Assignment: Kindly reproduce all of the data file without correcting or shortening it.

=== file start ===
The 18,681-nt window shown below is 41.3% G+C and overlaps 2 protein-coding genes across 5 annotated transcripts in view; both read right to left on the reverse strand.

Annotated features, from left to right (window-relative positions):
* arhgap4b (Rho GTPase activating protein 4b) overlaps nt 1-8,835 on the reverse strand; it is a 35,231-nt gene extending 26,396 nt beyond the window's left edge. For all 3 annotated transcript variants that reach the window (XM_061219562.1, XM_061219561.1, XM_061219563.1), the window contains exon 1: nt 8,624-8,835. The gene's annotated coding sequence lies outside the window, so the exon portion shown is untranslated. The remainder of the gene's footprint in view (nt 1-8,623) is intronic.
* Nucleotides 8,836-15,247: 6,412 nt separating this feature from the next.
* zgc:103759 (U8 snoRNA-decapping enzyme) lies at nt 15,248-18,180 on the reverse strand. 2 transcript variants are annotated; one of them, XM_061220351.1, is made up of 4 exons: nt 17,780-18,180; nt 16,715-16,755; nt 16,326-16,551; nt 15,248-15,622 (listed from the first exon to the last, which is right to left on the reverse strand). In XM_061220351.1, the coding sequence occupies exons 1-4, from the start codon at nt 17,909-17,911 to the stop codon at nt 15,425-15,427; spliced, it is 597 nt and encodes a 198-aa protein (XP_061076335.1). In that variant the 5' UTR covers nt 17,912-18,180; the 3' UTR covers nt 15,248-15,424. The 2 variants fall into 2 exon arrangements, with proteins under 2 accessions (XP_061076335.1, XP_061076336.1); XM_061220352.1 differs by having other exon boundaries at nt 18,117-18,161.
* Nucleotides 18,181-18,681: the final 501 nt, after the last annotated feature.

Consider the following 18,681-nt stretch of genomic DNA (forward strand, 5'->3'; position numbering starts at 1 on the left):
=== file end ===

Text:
The 18,681-nt window shown below is 41.3% G+C and overlaps 2 protein-coding genes across 5 annotated transcripts in view; both read right to left on the reverse strand.

Annotated features, from left to right (window-relative positions):
* arhgap4b (Rho GTPase activating protein 4b) overlaps nt 1-8,835 on the reverse strand; it is a 35,231-nt gene extending 26,396 nt beyond the window's left edge. For all 3 annotated transcript variants that reach the window (XM_061219562.1, XM_061219561.1, XM_061219563.1), the window contains exon 1: nt 8,624-8,835. The gene's annotated coding sequence lies outside the window, so the exon portion shown is untranslated. The remainder of the gene's footprint in view (nt 1-8,623) is intronic.
* Nucleotides 8,836-15,247: 6,412 nt separating this feature from the next.
* zgc:103759 (U8 snoRNA-decapping enzyme) lies at nt 15,248-18,180 on the reverse strand. 2 transcript variants are annotated; one of them, XM_061220351.1, is made up of 4 exons: nt 17,780-18,180; nt 16,715-16,755; nt 16,326-16,551; nt 15,248-15,622 (listed from the first exon to the last, which is right to left on the reverse strand). In XM_061220351.1, the coding sequence occupies exons 1-4, from the start codon at nt 17,909-17,911 to the stop codon at nt 15,425-15,427; spliced, it is 597 nt and encodes a 198-aa protein (XP_061076335.1). In that variant the 5' UTR covers nt 17,912-18,180; the 3' UTR covers nt 15,248-15,424. The 2 variants fall into 2 exon arrangements, with proteins under 2 accessions (XP_061076335.1, XP_061076336.1); XM_061220352.1 differs by having other exon boundaries at nt 18,117-18,161.
* Nucleotides 18,181-18,681: the final 501 nt, after the last annotated feature.

Consider the following 18,681-nt stretch of genomic DNA (forward strand, 5'->3'; position numbering starts at 1 on the left):